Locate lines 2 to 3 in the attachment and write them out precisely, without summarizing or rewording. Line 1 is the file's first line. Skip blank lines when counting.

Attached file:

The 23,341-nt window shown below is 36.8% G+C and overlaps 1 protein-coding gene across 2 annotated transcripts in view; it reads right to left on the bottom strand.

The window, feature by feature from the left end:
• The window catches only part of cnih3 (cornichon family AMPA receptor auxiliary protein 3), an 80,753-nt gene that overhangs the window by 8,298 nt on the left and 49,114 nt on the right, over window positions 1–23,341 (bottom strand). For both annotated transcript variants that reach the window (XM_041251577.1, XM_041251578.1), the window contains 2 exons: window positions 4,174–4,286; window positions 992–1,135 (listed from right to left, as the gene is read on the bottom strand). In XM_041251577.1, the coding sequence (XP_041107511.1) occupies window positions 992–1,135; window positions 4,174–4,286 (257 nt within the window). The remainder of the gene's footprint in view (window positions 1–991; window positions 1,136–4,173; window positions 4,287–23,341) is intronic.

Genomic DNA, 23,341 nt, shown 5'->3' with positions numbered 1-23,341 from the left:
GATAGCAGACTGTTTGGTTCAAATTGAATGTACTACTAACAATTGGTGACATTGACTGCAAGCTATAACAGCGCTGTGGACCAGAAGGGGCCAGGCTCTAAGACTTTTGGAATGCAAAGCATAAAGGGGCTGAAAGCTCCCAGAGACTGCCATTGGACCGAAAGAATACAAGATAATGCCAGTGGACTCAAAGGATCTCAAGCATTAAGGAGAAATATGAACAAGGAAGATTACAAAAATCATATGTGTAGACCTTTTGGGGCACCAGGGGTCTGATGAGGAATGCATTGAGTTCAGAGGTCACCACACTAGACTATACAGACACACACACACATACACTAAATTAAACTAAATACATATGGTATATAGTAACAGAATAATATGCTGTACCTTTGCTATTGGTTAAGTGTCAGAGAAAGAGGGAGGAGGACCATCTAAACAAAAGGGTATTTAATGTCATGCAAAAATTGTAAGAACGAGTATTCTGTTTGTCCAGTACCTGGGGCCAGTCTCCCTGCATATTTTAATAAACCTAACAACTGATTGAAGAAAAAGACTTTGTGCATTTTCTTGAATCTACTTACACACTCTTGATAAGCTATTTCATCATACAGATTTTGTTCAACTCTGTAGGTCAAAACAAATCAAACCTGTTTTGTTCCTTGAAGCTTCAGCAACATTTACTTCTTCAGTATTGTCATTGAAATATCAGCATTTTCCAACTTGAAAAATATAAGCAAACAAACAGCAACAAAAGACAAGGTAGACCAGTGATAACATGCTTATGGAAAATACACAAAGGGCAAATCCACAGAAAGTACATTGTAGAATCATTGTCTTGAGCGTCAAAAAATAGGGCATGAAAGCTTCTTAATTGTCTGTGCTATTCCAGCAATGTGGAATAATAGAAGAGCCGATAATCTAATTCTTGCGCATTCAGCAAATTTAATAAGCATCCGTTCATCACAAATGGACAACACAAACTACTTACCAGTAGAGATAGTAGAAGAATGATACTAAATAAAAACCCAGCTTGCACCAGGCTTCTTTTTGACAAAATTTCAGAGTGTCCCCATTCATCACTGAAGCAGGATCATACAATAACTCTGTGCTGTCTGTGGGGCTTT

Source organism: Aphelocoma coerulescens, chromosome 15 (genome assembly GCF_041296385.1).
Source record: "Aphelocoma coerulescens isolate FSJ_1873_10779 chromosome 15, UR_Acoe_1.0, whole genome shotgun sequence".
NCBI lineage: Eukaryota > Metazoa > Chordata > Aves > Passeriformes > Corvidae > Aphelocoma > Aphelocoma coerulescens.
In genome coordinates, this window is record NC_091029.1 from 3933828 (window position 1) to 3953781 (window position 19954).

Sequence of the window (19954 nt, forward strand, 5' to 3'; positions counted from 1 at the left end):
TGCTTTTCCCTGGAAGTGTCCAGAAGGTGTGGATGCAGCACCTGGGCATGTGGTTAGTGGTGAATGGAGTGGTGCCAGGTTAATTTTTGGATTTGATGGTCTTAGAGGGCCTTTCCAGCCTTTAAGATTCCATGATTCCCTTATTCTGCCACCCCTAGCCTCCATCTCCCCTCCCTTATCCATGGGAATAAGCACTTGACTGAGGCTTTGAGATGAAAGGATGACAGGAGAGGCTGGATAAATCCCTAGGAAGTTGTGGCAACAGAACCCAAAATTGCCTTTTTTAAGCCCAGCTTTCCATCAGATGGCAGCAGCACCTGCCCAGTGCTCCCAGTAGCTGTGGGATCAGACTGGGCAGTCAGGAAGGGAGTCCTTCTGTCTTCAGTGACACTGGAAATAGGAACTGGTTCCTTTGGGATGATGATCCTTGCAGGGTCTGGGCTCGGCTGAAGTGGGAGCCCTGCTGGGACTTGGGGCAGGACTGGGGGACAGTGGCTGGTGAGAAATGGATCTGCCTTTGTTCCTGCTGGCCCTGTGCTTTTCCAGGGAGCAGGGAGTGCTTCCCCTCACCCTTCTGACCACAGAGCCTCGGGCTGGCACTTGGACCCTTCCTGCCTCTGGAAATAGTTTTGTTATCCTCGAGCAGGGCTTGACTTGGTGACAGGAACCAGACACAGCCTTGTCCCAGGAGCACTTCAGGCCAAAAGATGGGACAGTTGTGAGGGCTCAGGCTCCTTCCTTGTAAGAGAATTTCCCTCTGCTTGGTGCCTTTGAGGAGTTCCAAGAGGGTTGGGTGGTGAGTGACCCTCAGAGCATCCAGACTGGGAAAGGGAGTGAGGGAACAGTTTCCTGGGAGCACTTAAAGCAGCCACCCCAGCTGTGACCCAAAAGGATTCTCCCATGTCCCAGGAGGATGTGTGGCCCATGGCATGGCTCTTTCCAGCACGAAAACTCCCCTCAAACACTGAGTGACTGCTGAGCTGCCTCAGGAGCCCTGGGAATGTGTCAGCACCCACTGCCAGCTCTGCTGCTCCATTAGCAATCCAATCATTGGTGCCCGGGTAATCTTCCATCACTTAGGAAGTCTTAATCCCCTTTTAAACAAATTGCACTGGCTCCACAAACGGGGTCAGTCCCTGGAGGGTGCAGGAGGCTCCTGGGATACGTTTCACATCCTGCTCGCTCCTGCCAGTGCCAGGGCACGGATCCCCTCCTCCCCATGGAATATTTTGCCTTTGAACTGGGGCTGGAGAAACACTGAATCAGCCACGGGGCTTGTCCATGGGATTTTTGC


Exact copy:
The window, feature by feature from the left end:
• The window catches only part of cnih3 (cornichon family AMPA receptor auxiliary protein 3), an 80,753-nt gene that overhangs the window by 8,298 nt on the left and 49,114 nt on the right, over window positions 1–23,341 (bottom strand). For both annotated transcript variants that reach the window (XM_041251577.1, XM_041251578.1), the window contains 2 exons: window positions 4,174–4,286; window positions 992–1,135 (listed from right to left, as the gene is read on the bottom strand). In XM_041251577.1, the coding sequence (XP_041107511.1) occupies window positions 992–1,135; window positions 4,174–4,286 (257 nt within the window). The remainder of the gene's footprint in view (window positions 1–991; window positions 1,136–4,173; window positions 4,287–23,341) is intronic.